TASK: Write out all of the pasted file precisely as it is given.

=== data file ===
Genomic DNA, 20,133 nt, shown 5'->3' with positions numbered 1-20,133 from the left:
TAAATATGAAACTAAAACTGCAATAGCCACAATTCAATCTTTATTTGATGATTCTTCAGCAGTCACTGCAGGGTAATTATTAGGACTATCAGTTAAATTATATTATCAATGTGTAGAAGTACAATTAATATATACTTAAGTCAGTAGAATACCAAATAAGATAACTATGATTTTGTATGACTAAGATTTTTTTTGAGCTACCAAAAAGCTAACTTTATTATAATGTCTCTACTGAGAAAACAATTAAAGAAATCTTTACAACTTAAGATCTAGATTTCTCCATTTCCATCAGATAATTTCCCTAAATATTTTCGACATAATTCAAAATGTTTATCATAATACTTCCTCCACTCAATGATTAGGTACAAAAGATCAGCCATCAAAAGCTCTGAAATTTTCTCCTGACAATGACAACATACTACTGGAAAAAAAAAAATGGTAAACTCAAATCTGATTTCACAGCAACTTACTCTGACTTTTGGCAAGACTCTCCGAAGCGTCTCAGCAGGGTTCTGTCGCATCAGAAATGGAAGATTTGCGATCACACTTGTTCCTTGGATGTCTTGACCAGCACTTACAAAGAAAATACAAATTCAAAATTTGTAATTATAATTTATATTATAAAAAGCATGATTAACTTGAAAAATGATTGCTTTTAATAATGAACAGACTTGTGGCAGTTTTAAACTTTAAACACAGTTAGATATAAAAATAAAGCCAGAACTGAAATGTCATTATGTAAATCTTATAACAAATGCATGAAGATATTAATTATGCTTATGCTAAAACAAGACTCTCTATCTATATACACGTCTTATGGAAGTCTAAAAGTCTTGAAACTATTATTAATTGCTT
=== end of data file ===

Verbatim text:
Genomic DNA, 20,133 nt, shown 5'->3' with positions numbered 1-20,133 from the left:
TAAATATGAAACTAAAACTGCAATAGCCACAATTCAATCTTTATTTGATGATTCTTCAGCAGTCACTGCAGGGTAATTATTAGGACTATCAGTTAAATTATATTATCAATGTGTAGAAGTACAATTAATATATACTTAAGTCAGTAGAATACCAAATAAGATAACTATGATTTTGTATGACTAAGATTTTTTTTGAGCTACCAAAAAGCTAACTTTATTATAATGTCTCTACTGAGAAAACAATTAAAGAAATCTTTACAACTTAAGATCTAGATTTCTCCATTTCCATCAGATAATTTCCCTAAATATTTTCGACATAATTCAAAATGTTTATCATAATACTTCCTCCACTCAATGATTAGGTACAAAAGATCAGCCATCAAAAGCTCTGAAATTTTCTCCTGACAATGACAACATACTACTGGAAAAAAAAAAATGGTAAACTCAAATCTGATTTCACAGCAACTTACTCTGACTTTTGGCAAGACTCTCCGAAGCGTCTCAGCAGGGTTCTGTCGCATCAGAAATGGAAGATTTGCGATCACACTTGTTCCTTGGATGTCTTGACCAGCACTTACAAAGAAAATACAAATTCAAAATTTGTAATTATAATTTATATTATAAAAAGCATGATTAACTTGAAAAATGATTGCTTTTAATAATGAACAGACTTGTGGCAGTTTTAAACTTTAAACACAGTTAGATATAAAAATAAAGCCAGAACTGAAATGTCATTATGTAAATCTTATAACAAATGCATGAAGATATTAATTATGCTTATGCTAAAACAAGACTCTCTATCTATATACACGTCTTATGGAAGTCTAAAAGTCTTGAAACTATTATTAATTGCTT